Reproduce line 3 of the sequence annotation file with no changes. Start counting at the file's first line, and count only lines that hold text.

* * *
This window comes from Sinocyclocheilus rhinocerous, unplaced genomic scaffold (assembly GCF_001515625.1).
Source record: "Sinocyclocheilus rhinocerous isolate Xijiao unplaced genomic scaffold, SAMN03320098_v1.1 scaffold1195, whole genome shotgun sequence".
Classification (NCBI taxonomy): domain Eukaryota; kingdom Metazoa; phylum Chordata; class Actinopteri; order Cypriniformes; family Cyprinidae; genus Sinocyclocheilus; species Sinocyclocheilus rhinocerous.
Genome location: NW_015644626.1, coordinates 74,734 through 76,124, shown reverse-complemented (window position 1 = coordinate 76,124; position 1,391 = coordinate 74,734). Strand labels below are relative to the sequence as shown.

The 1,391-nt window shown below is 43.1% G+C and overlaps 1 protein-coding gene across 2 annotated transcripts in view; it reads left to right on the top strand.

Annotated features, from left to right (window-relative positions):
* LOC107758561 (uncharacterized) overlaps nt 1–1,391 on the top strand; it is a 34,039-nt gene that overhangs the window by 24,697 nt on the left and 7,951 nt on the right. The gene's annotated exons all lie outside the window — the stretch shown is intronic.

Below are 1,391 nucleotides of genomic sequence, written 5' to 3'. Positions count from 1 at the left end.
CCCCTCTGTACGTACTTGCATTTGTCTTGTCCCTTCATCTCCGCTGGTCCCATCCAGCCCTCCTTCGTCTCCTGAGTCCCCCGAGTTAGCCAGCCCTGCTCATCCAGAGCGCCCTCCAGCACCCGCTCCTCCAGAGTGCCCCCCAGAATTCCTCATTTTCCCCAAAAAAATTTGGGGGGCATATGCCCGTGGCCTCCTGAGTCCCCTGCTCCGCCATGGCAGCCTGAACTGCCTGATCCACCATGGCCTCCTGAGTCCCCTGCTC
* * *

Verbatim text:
Classification (NCBI taxonomy): domain Eukaryota; kingdom Metazoa; phylum Chordata; class Actinopteri; order Cypriniformes; family Cyprinidae; genus Sinocyclocheilus; species Sinocyclocheilus rhinocerous.